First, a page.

We extracted the genomic DNA from the anti-coagulated whole blood of each patient using the Saremi et al. protocol (17). DNA extraction kit was also used for some samples according to the manufacturer’s recommendations (Qiagen, Hilden, Germany). Polymerase chain reaction (PCR) was performed for each sample in a total volume of 25 µL using 2 - 6 µL of genomic DNA, 1 µL of primers (Forward primer: 5ʹ CTAAGAGCATCCGCTTGCACCT 3ʹ and reverse primer: 5ʹ TTGGTGTGATGCACAGAAGCCTTTT 3ʹ), 2.5 µL of 10x buffer (cinnagen, Iran), 0.5 µL of dNTP (Geneon), 0.5 µL of Taq polymerase (Kowsar, Iran) and 0.75 µL of MgCl2 (cinnagen, Iran). The PCR-RFLP method was used for analyzing the polymorphisms at position-1661. The study followed optimal PCR conditions, an initial 94°C denaturations for 5 minutes followed by 40 cycles of denaturation at 94°C for 30 seconds, annealing at 58°C for 30 seconds, elongation at 72°C for 1 minute and one final extension at 72°C for 10 minutes. Afterwards, the PCR products (486 bp) were run on 1% agarose gel. Low-range DNA ladder (Takara, Tokyo, Japan) was used to confirm the results. PCR products were digested with 0.2 µL MseI enzyme (Vivantis, Malaysia) at 60°C for 1 hour and then run on 2% agarose gel. The 1661 A/G polymorphism was identified by detecting a 486 bp fragment (G allele) or two fragments of 347 and 139 bp (A allele) (Figure 1).

Figure 1. Results of PCR Restriction Fragment Length Polymorphism of -1661, A to G Substitution in CTLA-4 Promoter Region
Results of PCR Restriction Fragment Length Polymorphism of -1661, A to G Substitution in CTLA-4 Promoter Region

M, DNA ladder; 1, AG genotype; 2, AA genotype; 3, GG genotype.

3.3. Statistical Analysis

To compare the genotypes and allele frequencies between patients with SLE and controls, χ2 and Fisher's exact tests were used. Each allele frequency in patients with SLE was compared with the same allele in controls; P < 0.05 was considered significant. The odds ratio (OR) and 95% confidence intervals (CI) were calculated using 2 × 2 contingency tables to measure the association of particular alleles and genotypes. SPSS statistical software version 18 was used for all statistical analyses.

4. Results

All samples from 31 patients with SLE and 56 healthy controls were genotyped for the 1661 A/G polymorphism in the CTLA-4 gene. As it is indicated in Table 1, there were no differences in the allele or genotype frequencies of this polymorphism between patients with SLE and controls. Comparison of allele and genotype frequencies in case and control groups showed a higher frequency of A allele as well as AA genotypes in both case and control groups.

Table 1. Genotypic and Allelic Frequencies of -1661 CTLA-4 Polymorphisms in Iranian Patients with SLE and Healthy Controls a
-1661 PromoterPatients, n = 31, No. (%)Controls, n = 50, No. (%)χ2OR (95% CI)P Value
Genotype frequency
AA20 (64.5%)30 (60%)0.5331.2380.465
AG10 (32.2%)20 (40%)1.3890.7060.239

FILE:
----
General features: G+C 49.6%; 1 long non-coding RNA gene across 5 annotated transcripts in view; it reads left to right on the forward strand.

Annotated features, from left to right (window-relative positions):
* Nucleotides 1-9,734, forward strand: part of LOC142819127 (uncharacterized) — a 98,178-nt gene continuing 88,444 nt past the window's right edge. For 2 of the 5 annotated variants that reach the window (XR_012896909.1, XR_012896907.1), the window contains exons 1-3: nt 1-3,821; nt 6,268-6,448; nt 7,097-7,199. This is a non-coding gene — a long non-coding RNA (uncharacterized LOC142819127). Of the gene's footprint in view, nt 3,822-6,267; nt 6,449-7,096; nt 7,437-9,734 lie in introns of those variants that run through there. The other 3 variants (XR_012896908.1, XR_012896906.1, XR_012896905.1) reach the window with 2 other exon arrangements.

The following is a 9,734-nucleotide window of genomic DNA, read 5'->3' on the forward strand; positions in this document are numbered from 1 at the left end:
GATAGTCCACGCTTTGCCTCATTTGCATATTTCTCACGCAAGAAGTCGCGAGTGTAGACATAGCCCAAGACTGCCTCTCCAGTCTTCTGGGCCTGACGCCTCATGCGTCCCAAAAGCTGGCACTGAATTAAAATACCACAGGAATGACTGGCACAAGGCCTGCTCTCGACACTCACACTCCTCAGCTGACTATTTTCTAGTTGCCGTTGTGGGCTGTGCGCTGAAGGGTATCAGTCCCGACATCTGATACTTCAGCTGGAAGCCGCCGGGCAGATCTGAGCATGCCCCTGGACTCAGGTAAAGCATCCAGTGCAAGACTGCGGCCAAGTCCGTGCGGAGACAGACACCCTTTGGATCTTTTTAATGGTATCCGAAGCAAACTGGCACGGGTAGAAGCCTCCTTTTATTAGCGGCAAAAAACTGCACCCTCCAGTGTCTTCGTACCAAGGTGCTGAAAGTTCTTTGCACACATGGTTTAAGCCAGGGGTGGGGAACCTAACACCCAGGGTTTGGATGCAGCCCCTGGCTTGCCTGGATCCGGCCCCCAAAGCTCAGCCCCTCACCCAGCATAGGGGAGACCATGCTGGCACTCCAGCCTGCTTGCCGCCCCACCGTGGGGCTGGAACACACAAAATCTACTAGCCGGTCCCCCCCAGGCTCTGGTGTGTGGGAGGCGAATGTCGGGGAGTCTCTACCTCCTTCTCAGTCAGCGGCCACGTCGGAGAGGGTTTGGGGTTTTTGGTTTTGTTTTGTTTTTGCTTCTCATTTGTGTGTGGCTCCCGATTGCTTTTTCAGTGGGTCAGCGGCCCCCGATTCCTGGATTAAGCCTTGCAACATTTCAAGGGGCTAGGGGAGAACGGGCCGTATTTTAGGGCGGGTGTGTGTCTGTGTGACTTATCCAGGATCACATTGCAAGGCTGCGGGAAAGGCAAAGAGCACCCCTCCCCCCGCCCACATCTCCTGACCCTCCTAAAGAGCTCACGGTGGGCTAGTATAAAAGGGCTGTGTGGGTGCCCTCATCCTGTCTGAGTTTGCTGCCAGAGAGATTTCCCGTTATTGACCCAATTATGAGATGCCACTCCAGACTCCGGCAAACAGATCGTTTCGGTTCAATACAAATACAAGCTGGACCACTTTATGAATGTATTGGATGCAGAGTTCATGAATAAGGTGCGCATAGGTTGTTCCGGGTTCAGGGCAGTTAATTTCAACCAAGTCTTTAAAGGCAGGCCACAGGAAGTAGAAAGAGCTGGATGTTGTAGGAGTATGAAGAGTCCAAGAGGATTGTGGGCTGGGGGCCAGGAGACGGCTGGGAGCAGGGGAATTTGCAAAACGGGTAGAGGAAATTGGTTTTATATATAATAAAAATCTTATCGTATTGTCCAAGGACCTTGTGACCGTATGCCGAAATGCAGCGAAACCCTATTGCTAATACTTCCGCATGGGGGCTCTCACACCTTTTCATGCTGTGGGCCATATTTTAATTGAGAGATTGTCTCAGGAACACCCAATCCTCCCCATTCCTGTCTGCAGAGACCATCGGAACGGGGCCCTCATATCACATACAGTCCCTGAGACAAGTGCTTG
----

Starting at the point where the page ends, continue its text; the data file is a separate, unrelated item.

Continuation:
GG1 (3.3%)03.04600.081
Allele frequency
A50 (80.6%)80 (80%)0.0321.0660.858
G12 (19.3%)20 (20%)
Phenotype
A30 (96.7%)50 (100%)0.1441.1090.704
G11 (35.4%)20 (40%)

a All data are presented in No. (%).

5. Discussion

According to our results, there were different outcomes for various populations. Several studies have shown a significant association between SLE and CTLA-4 gene polymorphisms (12, 13, 18, 19). However, other studies demonstrate no association with this genetic variation (20, 21). Reasons for variation in genetic susceptibility are still ambiguous. Hence, investigations on the frequencies and distributions of CTLA-4 gene variations across populations are necessary for understanding the disease mechanisms and significance of CTLA-4 gene in SLE; CTLA-4 locus on chromosome 2q33 has been reported to show linkage with SLE (22, 23). This polymorphism has not been investigated in the Iranian population, but the association has been observed in multiple independent studies of different Asian populations (12, 13, 18, 24) and there is strong evidence showing that CTLA-4 polymorphism confers susceptibility to SLE due to its crucial functions in T-cell activation and regulation (11, 23, 24). In our study, allele frequencies for the -1661 site were not found to be significantly different between patients and controls. In another study on a Korean population with SLE -1661 polymorphism, positive correlation was not indicated (13). In addition, no associations were found between this polymorphism and SLE in African-Americans (21). However, Subgroup analyses of African-American youth (< 35 years) revealed effect modification by age for the -1661 G allele, showing a significant positive association with SLE (21).

CTLA-4 polymorphism at position -1661 was not significantly associated with patients with SLE in our study. Our results were in accordance with the majority of published studies supporting the important influence of CTLA-4 polymorphisms in susceptibility to SLE. Nevertheless, further functional studies are required for analyses of polymorphisms on the CTLA-4 gene, and larger population studies should be performed in different subgroups in order to fully examine the SLE associations with the CTLA-4 locus. Frequency of alleles and genotypes may differ between populations; therefore, association studies of this gene present a possible route for understanding the influence of genetic variations in this gene on the disease and help in developing new treatments.

Acknowledgements

Footnotes